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dc.contributor.authorMarshall, AP
dc.description.abstractWe thank Ramnarain and Pouwels1 for their comments on our recently published critical care pandemic staffing framework in Australia.2 It is with interest that they report using strategies similar to those we have recommended in our framework. This allowed them to upscale their intensive care unit capacity to more than 250%. We agree with the important points made that modelling staffing requirements is extraordinarily challenging, particularly in the context of severe acute respiratory syndrome coronavirus 2 infection and coronavirus disease 2019, an area in which we are continually learning. The ability to undertake such modelling is important for planning not only for surge episodes but also for sustained surge, as has been observed in some countries. No doubt with the rapid generation of large amounts of data specific to coronavirus disease 2019, we will begin to better understand the disease including its trajectory, impact on patient outcomes, and service level requirements. Such a disruption can also open opportunities for identifying, implementing, and evaluating novel models of care that may have future utility.en_US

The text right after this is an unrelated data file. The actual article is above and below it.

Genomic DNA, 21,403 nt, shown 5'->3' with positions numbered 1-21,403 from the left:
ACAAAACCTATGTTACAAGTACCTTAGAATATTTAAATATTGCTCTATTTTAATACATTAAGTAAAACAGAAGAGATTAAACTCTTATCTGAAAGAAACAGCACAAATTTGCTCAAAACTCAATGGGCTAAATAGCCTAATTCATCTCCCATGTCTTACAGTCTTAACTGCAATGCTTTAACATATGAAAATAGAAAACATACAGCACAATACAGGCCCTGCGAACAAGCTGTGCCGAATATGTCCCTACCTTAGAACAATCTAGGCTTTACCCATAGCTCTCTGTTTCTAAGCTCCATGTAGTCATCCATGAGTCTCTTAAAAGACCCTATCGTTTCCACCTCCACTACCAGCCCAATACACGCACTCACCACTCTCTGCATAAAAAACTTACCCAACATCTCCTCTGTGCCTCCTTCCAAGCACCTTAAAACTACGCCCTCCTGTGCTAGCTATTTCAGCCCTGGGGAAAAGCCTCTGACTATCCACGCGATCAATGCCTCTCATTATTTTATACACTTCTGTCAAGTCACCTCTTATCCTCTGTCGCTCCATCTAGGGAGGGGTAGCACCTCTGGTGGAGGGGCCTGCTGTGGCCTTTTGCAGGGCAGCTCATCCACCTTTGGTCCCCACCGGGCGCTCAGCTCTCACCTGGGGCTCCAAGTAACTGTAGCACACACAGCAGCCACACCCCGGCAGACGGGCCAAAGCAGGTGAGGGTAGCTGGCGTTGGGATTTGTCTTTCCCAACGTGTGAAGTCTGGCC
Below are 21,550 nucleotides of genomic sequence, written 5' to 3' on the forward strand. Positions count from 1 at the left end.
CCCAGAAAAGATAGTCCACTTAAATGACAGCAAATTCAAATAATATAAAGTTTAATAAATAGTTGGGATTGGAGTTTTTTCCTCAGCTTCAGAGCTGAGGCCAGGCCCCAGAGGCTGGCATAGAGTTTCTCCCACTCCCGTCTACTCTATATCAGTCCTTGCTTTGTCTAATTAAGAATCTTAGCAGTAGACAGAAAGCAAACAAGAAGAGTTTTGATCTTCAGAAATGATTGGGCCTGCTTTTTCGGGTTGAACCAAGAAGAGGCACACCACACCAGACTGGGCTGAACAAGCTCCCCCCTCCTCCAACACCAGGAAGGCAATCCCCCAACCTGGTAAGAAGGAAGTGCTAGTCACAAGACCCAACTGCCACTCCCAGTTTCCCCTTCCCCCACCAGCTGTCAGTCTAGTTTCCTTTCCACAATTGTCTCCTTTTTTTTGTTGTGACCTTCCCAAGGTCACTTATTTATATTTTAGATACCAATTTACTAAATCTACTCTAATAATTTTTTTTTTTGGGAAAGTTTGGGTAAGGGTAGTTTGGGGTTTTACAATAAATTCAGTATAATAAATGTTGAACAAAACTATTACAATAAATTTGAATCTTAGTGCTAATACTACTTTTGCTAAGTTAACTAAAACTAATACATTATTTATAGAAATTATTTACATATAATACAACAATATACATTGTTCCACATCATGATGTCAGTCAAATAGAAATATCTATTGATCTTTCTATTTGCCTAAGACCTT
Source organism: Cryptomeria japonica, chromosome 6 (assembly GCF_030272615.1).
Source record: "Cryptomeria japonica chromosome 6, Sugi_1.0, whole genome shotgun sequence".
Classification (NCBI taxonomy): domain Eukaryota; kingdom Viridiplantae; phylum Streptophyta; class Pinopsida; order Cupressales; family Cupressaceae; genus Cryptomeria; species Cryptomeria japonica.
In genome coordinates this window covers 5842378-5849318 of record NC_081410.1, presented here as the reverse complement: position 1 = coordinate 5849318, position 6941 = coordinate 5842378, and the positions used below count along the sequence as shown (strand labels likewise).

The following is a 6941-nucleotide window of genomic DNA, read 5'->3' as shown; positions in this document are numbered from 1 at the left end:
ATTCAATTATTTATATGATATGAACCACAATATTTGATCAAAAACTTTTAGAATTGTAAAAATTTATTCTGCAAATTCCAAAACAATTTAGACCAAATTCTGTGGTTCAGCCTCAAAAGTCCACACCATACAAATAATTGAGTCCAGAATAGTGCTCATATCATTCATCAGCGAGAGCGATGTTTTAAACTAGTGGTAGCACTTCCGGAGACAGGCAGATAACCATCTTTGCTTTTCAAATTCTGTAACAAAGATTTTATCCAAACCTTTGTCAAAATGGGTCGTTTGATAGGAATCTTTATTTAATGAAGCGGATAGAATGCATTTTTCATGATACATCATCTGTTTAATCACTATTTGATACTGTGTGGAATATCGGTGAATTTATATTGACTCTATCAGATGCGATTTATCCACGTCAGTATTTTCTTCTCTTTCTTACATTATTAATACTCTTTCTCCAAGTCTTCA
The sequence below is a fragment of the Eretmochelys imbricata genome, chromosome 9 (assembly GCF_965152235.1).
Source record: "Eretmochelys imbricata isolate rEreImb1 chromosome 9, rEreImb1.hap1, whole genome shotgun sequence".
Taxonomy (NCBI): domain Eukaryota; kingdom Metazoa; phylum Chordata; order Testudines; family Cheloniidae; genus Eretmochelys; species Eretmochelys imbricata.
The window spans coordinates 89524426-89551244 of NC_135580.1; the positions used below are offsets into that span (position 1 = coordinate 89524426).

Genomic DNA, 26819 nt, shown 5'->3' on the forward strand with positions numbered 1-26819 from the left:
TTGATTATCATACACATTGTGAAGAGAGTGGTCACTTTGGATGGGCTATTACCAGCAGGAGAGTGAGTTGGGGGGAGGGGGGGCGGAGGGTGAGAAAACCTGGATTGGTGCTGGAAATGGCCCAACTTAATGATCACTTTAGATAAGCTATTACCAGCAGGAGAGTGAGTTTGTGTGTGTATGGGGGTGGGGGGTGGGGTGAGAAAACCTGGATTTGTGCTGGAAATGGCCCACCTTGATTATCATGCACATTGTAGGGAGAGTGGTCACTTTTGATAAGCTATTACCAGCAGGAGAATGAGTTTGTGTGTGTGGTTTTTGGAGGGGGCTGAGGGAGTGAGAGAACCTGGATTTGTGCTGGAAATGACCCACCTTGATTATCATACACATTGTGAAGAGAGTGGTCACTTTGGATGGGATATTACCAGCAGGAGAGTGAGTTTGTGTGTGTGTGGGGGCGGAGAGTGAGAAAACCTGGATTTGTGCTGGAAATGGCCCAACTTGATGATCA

dc.publisherElsevier BVen_US
dc.relation.ispartofjournalAustralian Critical Careen_US
dc.subject.fieldofresearchClinical sciencesen_US
dc.titleA critical care pandemic staffing framework in Australia – Authors' responseen_US
dc.typeJournal articleen_US
dc.type.descriptionC1 - Articlesen_US
dcterms.bibliographicCitationMarshall, AP, A critical care pandemic staffing framework in Australia – Authors' response, Australian Critical Care, 2021, 34 (2), pp. 122en_US
gro.hasfulltextNo Full Text
gro.griffith.authorMarshall, Andrea

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